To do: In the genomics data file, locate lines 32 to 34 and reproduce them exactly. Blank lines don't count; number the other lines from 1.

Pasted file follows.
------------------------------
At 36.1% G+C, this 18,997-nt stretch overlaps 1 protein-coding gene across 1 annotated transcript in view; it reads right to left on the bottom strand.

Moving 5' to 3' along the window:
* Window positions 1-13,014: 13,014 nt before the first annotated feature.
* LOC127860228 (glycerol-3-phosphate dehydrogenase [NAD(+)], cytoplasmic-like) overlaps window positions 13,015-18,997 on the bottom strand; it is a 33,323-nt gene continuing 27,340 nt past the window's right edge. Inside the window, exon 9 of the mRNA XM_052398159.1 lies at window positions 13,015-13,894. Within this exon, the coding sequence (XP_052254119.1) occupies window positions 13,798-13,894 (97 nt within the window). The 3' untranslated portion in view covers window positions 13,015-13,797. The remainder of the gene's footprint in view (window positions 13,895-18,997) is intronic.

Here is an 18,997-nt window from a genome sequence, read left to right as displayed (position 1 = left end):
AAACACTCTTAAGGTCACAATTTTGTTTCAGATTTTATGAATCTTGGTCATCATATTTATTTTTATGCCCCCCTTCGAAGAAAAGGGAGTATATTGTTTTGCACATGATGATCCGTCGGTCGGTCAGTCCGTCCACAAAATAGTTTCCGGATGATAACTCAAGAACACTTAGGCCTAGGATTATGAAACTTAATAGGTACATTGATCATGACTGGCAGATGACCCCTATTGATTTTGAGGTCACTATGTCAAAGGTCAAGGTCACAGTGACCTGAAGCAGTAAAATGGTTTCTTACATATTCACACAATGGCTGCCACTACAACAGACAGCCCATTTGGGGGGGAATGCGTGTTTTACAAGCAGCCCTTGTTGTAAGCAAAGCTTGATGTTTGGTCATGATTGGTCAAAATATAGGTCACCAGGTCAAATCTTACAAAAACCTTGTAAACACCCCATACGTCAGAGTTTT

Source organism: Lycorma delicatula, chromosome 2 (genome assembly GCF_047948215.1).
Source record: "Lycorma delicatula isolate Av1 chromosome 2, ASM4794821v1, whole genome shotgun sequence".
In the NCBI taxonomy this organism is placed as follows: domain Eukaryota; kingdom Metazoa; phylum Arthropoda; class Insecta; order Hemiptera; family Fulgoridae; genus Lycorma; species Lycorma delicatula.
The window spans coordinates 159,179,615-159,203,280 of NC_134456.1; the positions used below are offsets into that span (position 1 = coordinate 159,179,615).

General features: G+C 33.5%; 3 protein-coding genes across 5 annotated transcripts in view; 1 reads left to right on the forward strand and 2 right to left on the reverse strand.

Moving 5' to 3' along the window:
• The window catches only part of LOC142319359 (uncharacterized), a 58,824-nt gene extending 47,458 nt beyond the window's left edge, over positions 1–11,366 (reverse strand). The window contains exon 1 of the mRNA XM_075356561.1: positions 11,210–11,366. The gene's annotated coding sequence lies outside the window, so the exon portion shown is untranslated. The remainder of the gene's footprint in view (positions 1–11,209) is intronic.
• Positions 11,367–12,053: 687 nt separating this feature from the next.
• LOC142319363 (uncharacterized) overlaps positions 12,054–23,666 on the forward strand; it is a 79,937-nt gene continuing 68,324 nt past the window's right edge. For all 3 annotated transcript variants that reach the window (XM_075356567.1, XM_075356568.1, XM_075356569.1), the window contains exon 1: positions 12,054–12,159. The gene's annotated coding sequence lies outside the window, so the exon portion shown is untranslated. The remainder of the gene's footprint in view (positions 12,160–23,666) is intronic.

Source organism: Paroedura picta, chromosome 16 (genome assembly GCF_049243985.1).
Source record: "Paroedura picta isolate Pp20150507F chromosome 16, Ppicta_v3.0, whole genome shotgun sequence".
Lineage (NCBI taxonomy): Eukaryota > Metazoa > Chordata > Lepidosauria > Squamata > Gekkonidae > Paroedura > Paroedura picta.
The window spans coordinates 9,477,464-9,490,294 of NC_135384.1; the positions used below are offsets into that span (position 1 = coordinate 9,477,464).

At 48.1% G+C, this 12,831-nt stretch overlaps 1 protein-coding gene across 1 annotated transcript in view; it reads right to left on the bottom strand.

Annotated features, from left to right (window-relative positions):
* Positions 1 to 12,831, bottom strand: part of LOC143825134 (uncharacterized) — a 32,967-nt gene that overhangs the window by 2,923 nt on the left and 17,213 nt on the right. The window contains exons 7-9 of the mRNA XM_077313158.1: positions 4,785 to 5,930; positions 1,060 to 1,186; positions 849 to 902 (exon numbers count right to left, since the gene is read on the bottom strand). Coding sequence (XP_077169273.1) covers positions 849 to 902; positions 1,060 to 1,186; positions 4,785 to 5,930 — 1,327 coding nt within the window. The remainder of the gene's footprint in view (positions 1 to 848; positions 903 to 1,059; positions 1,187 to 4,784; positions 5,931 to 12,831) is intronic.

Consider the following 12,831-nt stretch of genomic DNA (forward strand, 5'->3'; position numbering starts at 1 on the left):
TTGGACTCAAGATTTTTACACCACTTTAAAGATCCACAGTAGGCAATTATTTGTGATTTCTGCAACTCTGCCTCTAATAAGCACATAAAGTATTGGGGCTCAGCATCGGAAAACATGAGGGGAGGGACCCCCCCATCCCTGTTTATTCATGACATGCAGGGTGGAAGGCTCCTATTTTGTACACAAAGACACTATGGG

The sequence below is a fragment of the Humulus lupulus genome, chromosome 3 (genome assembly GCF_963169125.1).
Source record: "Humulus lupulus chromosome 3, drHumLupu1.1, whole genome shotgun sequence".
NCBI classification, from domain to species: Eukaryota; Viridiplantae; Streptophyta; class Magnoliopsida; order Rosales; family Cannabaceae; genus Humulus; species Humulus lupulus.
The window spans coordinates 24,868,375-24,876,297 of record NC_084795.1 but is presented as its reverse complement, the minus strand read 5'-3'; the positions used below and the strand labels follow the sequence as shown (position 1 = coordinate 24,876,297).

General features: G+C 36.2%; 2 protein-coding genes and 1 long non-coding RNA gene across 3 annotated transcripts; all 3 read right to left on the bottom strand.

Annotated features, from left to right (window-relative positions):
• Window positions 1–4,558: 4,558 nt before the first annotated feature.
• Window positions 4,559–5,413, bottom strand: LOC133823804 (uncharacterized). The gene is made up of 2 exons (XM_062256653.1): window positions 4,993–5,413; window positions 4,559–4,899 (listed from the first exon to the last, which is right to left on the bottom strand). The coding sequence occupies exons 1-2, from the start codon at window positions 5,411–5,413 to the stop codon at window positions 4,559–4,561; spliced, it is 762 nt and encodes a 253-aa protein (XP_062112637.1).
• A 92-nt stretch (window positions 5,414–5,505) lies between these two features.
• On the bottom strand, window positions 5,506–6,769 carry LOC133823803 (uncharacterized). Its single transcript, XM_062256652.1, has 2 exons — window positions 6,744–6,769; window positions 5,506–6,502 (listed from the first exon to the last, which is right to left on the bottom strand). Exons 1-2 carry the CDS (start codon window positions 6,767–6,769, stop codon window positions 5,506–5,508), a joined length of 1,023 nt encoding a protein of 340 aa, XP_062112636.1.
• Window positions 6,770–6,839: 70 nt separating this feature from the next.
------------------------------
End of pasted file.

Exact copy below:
• Window positions 4,559–5,413, bottom strand: LOC133823804 (uncharacterized). The gene is made up of 2 exons (XM_062256653.1): window positions 4,993–5,413; window positions 4,559–4,899 (listed from the first exon to the last, which is right to left on the bottom strand). The coding sequence occupies exons 1-2, from the start codon at window positions 5,411–5,413 to the stop codon at window positions 4,559–4,561; spliced, it is 762 nt and encodes a 253-aa protein (XP_062112637.1).
• A 92-nt stretch (window positions 5,414–5,505) lies between these two features.
• On the bottom strand, window positions 5,506–6,769 carry LOC133823803 (uncharacterized). Its single transcript, XM_062256652.1, has 2 exons — window positions 6,744–6,769; window positions 5,506–6,502 (listed from the first exon to the last, which is right to left on the bottom strand). Exons 1-2 carry the CDS (start codon window positions 6,767–6,769, stop codon window positions 5,506–5,508), a joined length of 1,023 nt encoding a protein of 340 aa, XP_062112636.1.